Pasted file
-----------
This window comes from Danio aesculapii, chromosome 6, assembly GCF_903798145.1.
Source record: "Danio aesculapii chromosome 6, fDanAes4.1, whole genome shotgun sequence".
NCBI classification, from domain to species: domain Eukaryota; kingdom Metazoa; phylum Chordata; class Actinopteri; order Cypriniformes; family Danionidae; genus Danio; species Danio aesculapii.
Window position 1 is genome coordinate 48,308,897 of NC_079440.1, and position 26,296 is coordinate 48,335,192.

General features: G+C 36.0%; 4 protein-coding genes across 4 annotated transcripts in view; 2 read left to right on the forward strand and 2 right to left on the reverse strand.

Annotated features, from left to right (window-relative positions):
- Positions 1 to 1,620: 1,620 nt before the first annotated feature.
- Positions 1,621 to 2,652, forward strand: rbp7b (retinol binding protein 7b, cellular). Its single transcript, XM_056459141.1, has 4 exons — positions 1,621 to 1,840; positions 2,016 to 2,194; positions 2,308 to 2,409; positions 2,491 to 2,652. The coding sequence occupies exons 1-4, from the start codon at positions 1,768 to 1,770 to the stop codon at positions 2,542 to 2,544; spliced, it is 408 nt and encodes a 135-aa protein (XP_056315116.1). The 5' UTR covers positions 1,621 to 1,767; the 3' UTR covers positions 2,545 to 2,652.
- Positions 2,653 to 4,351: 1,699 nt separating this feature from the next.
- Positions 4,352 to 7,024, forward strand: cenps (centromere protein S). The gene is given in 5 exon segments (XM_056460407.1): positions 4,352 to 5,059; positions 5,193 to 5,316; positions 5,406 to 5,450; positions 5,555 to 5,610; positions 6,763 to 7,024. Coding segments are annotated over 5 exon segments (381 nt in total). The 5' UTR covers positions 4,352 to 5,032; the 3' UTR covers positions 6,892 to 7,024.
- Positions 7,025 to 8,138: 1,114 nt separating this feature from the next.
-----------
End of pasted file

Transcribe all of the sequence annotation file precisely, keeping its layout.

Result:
This window comes from Danio aesculapii, chromosome 6, assembly GCF_903798145.1.
Source record: "Danio aesculapii chromosome 6, fDanAes4.1, whole genome shotgun sequence".
NCBI classification, from domain to species: domain Eukaryota; kingdom Metazoa; phylum Chordata; class Actinopteri; order Cypriniformes; family Danionidae; genus Danio; species Danio aesculapii.
Window position 1 is genome coordinate 48,308,897 of NC_079440.1, and position 26,296 is coordinate 48,335,192.

General features: G+C 36.0%; 4 protein-coding genes across 4 annotated transcripts in view; 2 read left to right on the forward strand and 2 right to left on the reverse strand.

Annotated features, from left to right (window-relative positions):
- Positions 1 to 1,620: 1,620 nt before the first annotated feature.
- Positions 1,621 to 2,652, forward strand: rbp7b (retinol binding protein 7b, cellular). Its single transcript, XM_056459141.1, has 4 exons — positions 1,621 to 1,840; positions 2,016 to 2,194; positions 2,308 to 2,409; positions 2,491 to 2,652. The coding sequence occupies exons 1-4, from the start codon at positions 1,768 to 1,770 to the stop codon at positions 2,542 to 2,544; spliced, it is 408 nt and encodes a 135-aa protein (XP_056315116.1). The 5' UTR covers positions 1,621 to 1,767; the 3' UTR covers positions 2,545 to 2,652.
- Positions 2,653 to 4,351: 1,699 nt separating this feature from the next.
- Positions 4,352 to 7,024, forward strand: cenps (centromere protein S). The gene is given in 5 exon segments (XM_056460407.1): positions 4,352 to 5,059; positions 5,193 to 5,316; positions 5,406 to 5,450; positions 5,555 to 5,610; positions 6,763 to 7,024. Coding segments are annotated over 5 exon segments (381 nt in total). The 5' UTR covers positions 4,352 to 5,032; the 3' UTR covers positions 6,892 to 7,024.
- Positions 7,025 to 8,138: 1,114 nt separating this feature from the next.